Calculate ROI For a More Strategic Transition to Remote Teams
Your finance team did a bit of quick math to calculate ROI for making the transition to remote teams permanent based on real-estate savings and reduced commute times. But, you know it’s more complicated than that.
So how do you take a more comprehensive approach to measure the ROI?
Beyond the Past Pivot
If you’re like so many of our clients, the pandemic caused you to pivot fast to remote work and virtual teams.
You’ve got a long list of pros and cons and anecdotal ROI calculations.
Some employees love it.
Some hate it.
So where do you start? How do you truly measure the ROI of remote vs. in-person work?
In this episode of Asking For a Friend, I talk with Jack Phillips, author of High-Impact Human Capital Strategy and Chairman of ROI Institute about how to calculate ROI for remote work vs. in-person work.
Karin Hurt Talks with Jack Phillips About a Strategic Approach to Calculate ROI
1:30 More details about Jack Phillip’s approach to calculating ROI.
2:55 A case study published by SHRM of an insurance company that allowed claims processors and claims examiners to work from home (before the pandemic.)
3:40 Companies are asking how to know what is better for the company and the employees now that there is a choice in the work location. (Office, home, hybrid)
4:16 What are key areas to look at to calculate ROI of remote work?
- 4:20 Reaction: How do people (employees and managers) see this situation?
- 5:08 Learning: the rules for working at home and how to work remotely, measuring by self-assessments, quizzing, or observation.
- 6:27 Application: is it working? Are we following processes? Are we able to manage well?
- 7:20 Impact: What are tangible measures (to covert to money, i.e. savings in office expense), retention levels, and productivity levels. Are there fewer distractions, less stress, and more effort expended to help guarantee the remote option continues? Other items to consider are a reduction in absenteeism and sick days.
9:20 What are intangible measures such as lower stress, convenience, money savings for employees?
10:15 Karin: Have all of your studies shown that remote work results in higher ROI? Jack: so far, yes.
11:40 Karin: Are there any downsides?
12:00 Jack: Yes. Teamwork, collaboration, and engagement can go down. Mental health issues because of isolation can increase. Career issues may occur. Knowing these in advance helps you manage these possibilities.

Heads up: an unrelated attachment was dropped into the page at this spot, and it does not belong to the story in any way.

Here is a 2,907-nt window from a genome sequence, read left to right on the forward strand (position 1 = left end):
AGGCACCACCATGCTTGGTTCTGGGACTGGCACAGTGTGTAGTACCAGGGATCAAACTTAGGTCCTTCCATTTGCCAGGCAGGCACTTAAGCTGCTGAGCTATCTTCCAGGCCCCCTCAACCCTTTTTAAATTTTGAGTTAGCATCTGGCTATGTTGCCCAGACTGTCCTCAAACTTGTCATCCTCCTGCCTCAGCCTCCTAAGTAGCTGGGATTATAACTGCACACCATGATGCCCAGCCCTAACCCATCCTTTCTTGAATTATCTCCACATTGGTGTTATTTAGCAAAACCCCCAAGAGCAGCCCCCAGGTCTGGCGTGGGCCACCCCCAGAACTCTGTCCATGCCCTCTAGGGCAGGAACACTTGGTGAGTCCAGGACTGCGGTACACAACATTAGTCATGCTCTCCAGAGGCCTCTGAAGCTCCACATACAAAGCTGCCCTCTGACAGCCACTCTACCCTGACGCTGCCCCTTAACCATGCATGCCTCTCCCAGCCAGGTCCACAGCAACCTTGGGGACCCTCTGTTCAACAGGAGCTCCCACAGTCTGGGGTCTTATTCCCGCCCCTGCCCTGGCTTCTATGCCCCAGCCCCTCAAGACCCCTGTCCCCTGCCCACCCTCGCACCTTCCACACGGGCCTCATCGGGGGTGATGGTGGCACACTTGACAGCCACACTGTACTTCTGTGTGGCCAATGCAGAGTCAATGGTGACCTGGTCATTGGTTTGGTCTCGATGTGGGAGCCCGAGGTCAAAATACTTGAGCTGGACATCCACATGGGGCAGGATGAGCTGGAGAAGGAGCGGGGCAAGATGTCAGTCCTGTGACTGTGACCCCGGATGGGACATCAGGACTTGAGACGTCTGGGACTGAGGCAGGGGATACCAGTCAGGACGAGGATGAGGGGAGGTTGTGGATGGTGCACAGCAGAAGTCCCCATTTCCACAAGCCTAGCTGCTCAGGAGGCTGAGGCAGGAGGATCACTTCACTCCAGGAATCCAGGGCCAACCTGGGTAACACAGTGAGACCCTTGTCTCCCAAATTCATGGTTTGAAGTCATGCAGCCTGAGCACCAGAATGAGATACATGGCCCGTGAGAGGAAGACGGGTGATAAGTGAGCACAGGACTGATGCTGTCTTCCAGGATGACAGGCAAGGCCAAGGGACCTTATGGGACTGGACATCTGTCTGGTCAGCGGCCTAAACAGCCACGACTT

13:58 There are distractions from home as well (i.e. pets, kids, etc) that a company will need to address (particularly if schools go remote, etc.) Policies during the pandemic may not be how they need to run their remote work all the time.
16:20 A discussion of the case study occurring prior to the pandemic.
17:20 The manager makes a key difference.
17:48 There is the possibility of resistance from managers because some are under the impression they have to see workers. There is also an insecurity that their jobs may not be needed.
19:29 For your organization: get a study of the ROI of remote work that includes 1) ROI for executives (make it a credible analysis) 2) ROI from employees through intangibles/viewpoints and 3) help to the environment as that is often a value that companies want to embrace. Profits, people, planet.
23:06 More about the case study. Even with expenses that the company incurred to set people up at home (buildout, technology), the company saw a positive ROI.
26:04 Karin: How do you calculate ROI when it comes to innovation?
26:24 Jack: Work from home can get in the way of engagement. The more engaged, the more innovation. Companies need a foundation that encourages innovation to begin with, whether or not they have remote workers.
27:54 Last bit of advice: it takes effort but it doesn’t too take long to collect the right type of data to help you determine the ROI of remote work for your company. Review the case study. Be proactive and do something.
Your turn. What would you add? How are you calculating ROI for your move to virtual and hybrid teams?